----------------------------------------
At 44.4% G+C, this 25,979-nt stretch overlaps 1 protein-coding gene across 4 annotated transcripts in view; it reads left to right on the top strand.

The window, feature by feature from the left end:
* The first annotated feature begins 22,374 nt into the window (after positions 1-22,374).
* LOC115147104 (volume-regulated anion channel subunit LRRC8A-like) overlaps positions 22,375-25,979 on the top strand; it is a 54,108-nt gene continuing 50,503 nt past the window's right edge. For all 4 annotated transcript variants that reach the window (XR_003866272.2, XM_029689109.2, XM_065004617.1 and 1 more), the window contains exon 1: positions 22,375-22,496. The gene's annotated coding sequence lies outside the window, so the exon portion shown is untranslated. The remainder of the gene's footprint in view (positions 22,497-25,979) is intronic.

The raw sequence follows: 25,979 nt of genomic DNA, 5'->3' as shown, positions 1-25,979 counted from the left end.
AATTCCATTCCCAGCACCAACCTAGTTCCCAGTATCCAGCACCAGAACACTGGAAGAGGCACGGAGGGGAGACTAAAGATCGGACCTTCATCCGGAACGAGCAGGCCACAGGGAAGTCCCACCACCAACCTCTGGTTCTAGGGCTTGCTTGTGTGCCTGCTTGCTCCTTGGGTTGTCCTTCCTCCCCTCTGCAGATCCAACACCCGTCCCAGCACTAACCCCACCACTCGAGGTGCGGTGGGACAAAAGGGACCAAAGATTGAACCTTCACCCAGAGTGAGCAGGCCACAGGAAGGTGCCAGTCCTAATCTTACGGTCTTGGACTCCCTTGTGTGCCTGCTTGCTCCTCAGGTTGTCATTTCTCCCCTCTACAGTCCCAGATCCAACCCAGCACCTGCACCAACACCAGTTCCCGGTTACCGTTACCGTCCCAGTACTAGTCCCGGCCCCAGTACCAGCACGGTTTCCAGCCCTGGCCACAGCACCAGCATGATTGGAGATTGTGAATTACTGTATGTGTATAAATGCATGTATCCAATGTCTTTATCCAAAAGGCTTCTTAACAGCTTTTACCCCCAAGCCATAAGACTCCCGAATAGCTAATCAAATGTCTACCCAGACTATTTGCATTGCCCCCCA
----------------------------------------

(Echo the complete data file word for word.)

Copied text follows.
At 44.4% G+C, this 25,979-nt stretch overlaps 1 protein-coding gene across 4 annotated transcripts in view; it reads left to right on the top strand.

The window, feature by feature from the left end:
* The first annotated feature begins 22,374 nt into the window (after positions 1-22,374).
* LOC115147104 (volume-regulated anion channel subunit LRRC8A-like) overlaps positions 22,375-25,979 on the top strand; it is a 54,108-nt gene continuing 50,503 nt past the window's right edge. For all 4 annotated transcript variants that reach the window (XR_003866272.2, XM_029689109.2, XM_065004617.1 and 1 more), the window contains exon 1: positions 22,375-22,496. The gene's annotated coding sequence lies outside the window, so the exon portion shown is untranslated. The remainder of the gene's footprint in view (positions 22,497-25,979) is intronic.

The raw sequence follows: 25,979 nt of genomic DNA, 5'->3' as shown, positions 1-25,979 counted from the left end.
AATTCCATTCCCAGCACCAACCTAGTTCCCAGTATCCAGCACCAGAACACTGGAAGAGGCACGGAGGGGAGACTAAAGATCGGACCTTCATCCGGAACGAGCAGGCCACAGGGAAGTCCCACCACCAACCTCTGGTTCTAGGGCTTGCTTGTGTGCCTGCTTGCTCCTTGGGTTGTCCTTCCTCCCCTCTGCAGATCCAACACCCGTCCCAGCACTAACCCCACCACTCGAGGTGCGGTGGGACAAAAGGGACCAAAGATTGAACCTTCACCCAGAGTGAGCAGGCCACAGGAAGGTGCCAGTCCTAATCTTACGGTCTTGGACTCCCTTGTGTGCCTGCTTGCTCCTCAGGTTGTCATTTCTCCCCTCTACAGTCCCAGATCCAACCCAGCACCTGCACCAACACCAGTTCCCGGTTACCGTTACCGTCCCAGTACTAGTCCCGGCCCCAGTACCAGCACGGTTTCCAGCCCTGGCCACAGCACCAGCATGATTGGAGATTGTGAATTACTGTATGTGTATAAATGCATGTATCCAATGTCTTTATCCAAAAGGCTTCTTAACAGCTTTTACCCCCAAGCCATAAGACTCCCGAATAGCTAATCAAATGTCTACCCAGACTATTTGCATTGCCCCCCA